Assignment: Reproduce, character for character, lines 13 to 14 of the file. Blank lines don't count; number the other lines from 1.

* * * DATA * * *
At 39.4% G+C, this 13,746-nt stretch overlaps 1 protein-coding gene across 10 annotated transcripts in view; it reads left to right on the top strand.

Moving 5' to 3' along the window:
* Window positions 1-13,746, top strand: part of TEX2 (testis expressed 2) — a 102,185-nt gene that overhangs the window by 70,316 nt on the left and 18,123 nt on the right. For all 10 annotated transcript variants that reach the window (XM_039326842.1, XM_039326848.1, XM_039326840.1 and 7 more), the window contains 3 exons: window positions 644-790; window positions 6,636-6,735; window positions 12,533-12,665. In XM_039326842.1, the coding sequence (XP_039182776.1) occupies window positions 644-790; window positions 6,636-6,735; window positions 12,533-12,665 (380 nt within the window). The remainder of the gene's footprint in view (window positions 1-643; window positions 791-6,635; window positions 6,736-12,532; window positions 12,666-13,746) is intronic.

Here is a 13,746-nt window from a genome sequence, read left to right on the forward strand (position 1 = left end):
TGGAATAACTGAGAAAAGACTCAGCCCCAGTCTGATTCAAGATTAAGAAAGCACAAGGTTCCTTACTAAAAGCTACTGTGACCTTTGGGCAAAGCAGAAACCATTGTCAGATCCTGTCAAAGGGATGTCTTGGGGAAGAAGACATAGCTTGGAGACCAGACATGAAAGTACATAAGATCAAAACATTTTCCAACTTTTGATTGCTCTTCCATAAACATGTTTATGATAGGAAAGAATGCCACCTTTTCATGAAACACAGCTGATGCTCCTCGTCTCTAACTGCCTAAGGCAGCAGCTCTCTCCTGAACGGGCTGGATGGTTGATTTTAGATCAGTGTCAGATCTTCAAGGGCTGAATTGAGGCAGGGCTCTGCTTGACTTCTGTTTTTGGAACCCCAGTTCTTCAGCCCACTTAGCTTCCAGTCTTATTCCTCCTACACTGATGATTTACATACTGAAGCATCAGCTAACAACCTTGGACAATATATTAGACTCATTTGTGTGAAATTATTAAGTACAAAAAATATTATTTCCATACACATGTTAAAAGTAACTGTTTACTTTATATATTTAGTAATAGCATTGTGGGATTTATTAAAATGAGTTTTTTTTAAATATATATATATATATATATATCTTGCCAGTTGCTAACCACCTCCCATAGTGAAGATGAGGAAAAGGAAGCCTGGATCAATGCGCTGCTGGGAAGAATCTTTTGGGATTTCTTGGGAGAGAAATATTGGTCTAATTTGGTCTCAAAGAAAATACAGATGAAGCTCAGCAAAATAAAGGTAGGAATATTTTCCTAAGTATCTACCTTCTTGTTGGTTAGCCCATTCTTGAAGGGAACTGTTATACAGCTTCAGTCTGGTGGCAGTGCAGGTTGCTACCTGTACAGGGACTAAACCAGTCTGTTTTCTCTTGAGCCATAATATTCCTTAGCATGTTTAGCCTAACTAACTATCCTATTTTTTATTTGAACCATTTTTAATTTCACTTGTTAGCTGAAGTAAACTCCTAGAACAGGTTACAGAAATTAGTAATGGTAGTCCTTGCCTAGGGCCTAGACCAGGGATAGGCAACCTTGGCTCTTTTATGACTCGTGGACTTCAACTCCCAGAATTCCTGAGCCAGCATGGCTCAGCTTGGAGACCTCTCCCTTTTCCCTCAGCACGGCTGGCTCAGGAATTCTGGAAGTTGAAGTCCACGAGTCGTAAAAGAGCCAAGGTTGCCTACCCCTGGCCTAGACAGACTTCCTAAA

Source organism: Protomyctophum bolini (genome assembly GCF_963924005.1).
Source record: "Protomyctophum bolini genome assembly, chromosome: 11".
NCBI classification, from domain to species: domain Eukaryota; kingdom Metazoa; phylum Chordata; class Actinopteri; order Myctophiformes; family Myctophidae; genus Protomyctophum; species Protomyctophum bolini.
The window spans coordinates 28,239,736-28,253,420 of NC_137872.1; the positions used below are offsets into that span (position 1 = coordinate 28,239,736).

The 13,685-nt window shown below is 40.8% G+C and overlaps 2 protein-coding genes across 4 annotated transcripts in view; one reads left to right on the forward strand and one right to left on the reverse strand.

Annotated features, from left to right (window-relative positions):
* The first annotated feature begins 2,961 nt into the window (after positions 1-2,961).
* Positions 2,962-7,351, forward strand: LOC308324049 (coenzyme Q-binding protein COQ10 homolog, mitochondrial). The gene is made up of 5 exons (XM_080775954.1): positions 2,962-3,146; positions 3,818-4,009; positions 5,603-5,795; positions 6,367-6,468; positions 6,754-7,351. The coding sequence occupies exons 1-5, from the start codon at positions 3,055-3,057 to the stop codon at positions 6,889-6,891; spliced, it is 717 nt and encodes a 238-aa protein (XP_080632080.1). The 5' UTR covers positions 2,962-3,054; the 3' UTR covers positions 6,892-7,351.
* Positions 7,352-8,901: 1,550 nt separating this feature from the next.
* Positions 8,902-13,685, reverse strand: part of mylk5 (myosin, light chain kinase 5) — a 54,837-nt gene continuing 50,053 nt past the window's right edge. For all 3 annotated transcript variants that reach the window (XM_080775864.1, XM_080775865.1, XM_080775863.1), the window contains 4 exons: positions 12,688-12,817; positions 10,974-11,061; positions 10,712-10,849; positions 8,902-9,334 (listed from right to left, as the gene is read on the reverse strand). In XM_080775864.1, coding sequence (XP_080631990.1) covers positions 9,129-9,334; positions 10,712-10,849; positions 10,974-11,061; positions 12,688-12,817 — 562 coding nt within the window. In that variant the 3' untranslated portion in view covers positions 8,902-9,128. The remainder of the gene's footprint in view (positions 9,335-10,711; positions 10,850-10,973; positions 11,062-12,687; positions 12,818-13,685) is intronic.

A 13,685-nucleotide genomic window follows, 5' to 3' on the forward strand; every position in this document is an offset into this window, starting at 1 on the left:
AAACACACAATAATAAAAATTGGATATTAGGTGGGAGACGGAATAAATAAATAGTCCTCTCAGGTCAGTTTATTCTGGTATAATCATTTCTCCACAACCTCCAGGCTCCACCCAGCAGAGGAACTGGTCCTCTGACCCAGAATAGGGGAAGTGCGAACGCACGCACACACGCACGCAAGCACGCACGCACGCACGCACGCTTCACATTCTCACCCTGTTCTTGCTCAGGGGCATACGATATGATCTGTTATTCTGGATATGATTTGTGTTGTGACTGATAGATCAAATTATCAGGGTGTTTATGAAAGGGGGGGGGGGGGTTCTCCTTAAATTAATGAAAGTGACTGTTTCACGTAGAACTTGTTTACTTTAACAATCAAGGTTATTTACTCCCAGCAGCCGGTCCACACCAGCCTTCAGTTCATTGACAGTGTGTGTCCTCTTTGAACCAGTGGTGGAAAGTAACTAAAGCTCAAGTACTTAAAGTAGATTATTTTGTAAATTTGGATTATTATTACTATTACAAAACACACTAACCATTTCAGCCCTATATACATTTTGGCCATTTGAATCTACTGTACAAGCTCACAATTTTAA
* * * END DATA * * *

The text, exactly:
* Positions 2,962-7,351, forward strand: LOC308324049 (coenzyme Q-binding protein COQ10 homolog, mitochondrial). The gene is made up of 5 exons (XM_080775954.1): positions 2,962-3,146; positions 3,818-4,009; positions 5,603-5,795; positions 6,367-6,468; positions 6,754-7,351. The coding sequence occupies exons 1-5, from the start codon at positions 3,055-3,057 to the stop codon at positions 6,889-6,891; spliced, it is 717 nt and encodes a 238-aa protein (XP_080632080.1). The 5' UTR covers positions 2,962-3,054; the 3' UTR covers positions 6,892-7,351.
* Positions 7,352-8,901: 1,550 nt separating this feature from the next.